Each time major industrial polluters and various states go back to court trying to undo the Supreme Court decision that gives the EPA the right to regulate greenhouse gas emissions, the court confirms the validity of those rules.
But they just keep going back, re-opening the case again and again. After hearing the case again in June following a 2010 case, yesterday the US Court of Appeals refused to hear the case once again.
Even this may not stop the challenge, which could go back to the Supreme Court.
Besides refusing to take on the Climate Pollution Endangerment Finding again, the court also threw out petitions questioning Clean Car Standards, the ones that are increasing the fuel economy of cars and trucks.
In the original opinion by Chief Judge David Sentelle, appointed to the Court by President Ronald Regan, the court held EPA's interpretation of the nation's clean air laws was "unambiguously correct."
Who is it that keeps the litigation process going?
Some of the biggest polluters in the US, including the National Petrochemical and Refiners Association, National Association of Manufacturers, and an industry coalition formed solely for this purpose that's linked to the owner of largest private U.S. coal reserves, Quintana Minerals.
They contend the rules are burdensome for business and that EPA relied on faulty scientific data to draw its conclusions.
"Many of those that engaged in litigation to derail these vital pollution reductions are not even subject to the clean air measures in question. For example, large industrial polluters and the State of Texas litigated against clean car standards that are broadly supported by US auto makers and the United Auto Workers," says the Environmental Defense Fund.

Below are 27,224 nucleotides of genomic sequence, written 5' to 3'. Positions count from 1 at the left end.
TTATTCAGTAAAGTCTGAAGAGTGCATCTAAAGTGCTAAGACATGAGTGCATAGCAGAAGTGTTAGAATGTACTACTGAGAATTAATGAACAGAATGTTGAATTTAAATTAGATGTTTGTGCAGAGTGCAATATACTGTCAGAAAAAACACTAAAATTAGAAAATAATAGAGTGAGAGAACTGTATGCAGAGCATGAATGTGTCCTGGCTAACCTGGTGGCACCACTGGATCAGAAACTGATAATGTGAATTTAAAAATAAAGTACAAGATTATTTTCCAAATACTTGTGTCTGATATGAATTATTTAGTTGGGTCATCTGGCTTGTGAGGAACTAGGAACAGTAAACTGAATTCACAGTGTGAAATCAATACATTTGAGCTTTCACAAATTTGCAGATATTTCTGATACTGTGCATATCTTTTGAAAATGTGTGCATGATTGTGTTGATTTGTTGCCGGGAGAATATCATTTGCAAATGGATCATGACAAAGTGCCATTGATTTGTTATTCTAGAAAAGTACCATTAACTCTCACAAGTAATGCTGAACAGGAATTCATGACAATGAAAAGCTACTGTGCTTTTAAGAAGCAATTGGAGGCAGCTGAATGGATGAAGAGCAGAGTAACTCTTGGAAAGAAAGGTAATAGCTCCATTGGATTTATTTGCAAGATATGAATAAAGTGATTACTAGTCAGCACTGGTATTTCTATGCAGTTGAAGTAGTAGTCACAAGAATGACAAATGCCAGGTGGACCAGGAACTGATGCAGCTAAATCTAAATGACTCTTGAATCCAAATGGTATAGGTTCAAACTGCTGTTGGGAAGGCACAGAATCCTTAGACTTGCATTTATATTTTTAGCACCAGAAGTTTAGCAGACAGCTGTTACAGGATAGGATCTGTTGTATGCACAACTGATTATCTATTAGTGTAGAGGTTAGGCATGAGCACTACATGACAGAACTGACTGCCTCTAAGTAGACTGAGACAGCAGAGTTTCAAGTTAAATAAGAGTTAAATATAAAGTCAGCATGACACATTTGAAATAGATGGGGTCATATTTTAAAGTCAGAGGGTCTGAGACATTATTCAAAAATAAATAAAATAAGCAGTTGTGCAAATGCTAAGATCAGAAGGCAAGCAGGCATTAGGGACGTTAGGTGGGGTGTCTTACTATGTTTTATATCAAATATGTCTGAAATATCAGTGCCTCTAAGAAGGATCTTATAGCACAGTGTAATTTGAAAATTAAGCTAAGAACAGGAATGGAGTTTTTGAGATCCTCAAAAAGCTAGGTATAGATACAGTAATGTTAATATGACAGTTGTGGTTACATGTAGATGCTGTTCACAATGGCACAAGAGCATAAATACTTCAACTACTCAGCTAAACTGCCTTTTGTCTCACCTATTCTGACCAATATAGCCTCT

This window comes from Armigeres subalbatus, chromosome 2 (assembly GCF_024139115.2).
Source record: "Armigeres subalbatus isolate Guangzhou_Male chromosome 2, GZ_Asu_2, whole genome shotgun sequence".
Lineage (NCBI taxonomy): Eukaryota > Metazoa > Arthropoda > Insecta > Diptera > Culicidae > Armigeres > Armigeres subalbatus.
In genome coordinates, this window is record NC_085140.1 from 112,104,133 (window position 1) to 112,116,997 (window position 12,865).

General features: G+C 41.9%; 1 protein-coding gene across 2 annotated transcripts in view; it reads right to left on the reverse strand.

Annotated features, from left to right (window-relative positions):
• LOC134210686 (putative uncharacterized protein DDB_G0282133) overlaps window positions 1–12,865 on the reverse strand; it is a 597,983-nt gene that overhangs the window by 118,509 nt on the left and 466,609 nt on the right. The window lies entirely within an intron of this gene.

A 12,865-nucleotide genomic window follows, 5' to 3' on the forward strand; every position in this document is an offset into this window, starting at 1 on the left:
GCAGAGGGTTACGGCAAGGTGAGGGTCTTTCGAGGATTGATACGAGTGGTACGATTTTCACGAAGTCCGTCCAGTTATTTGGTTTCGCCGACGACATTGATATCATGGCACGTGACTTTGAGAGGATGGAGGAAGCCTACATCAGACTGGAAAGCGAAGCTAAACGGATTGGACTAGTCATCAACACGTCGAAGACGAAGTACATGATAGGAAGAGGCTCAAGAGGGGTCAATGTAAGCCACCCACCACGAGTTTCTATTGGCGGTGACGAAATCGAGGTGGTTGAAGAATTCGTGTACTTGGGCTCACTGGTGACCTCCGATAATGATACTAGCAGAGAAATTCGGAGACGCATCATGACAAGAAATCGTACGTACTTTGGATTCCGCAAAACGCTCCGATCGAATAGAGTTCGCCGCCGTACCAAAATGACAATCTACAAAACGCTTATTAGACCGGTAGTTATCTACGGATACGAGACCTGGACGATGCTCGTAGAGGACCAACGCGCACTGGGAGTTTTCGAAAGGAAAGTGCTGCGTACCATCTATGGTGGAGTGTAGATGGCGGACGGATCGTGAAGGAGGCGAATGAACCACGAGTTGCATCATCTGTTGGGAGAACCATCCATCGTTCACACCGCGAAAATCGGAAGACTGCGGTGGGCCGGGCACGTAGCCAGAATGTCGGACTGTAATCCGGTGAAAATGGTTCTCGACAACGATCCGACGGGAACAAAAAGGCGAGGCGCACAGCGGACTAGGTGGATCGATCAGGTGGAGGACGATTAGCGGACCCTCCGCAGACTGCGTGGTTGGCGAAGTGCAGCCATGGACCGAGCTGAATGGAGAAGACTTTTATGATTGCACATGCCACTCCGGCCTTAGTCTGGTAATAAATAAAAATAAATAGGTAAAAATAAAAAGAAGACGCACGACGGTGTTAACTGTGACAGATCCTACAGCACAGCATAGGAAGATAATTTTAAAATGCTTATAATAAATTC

US auto makers and a dozen states (California, Delaware, Illinois, Iowa, Maine, Maryland, New Mexico, New York, Oregon, Rhode Island, Vermont and Washington) intervened in defense of EPA's clean car standards.
What are the polluters looking to eliminate?
Long-standing rules that require large industrial emitters to install modern pollution prevention technology.
New industrial facilities and those overhauling operations must deploy the best available, cost-effective technology to control their pollution, harmonizing major capital investments in expanded business operations with clean air measures.
The D.C. Circuit found the Clean Air Act plainly requires modern pollution control technology for "each pollutant subject to regulation" under the Act, including greenhouse gases.
The Obama administration has pushed ahead with the first-ever emissions limits on new coal-fired power plants, and could do the same for existing power plants in his second term.
Climate pollution endangerment finding
In Massachusetts v. EPA, the U.S. Supreme Court held greenhouse gases are air pollutants under the Clean Air Act and instructed EPA to determine, on the basis of science, whether these gases endanger human health and welfare.
On December 15, 2009, EPA determined, based on an extensive review of the scientific evidence, that six greenhouse gases endanger public health.
Clean car standards
Consistent with its determination that greenhouse pollution endangers human health, and that motor vehicles contribute to this serious problem, EPA issued motor vehicle greenhouse gas emission standards.
Those standards will cut carbon pollution by more than the amount emitted by the entire US last year, while cutting foreign oil imports in half, and saving $8,000 per vehicle in fuel costs. And they'll create 150,000 jobs.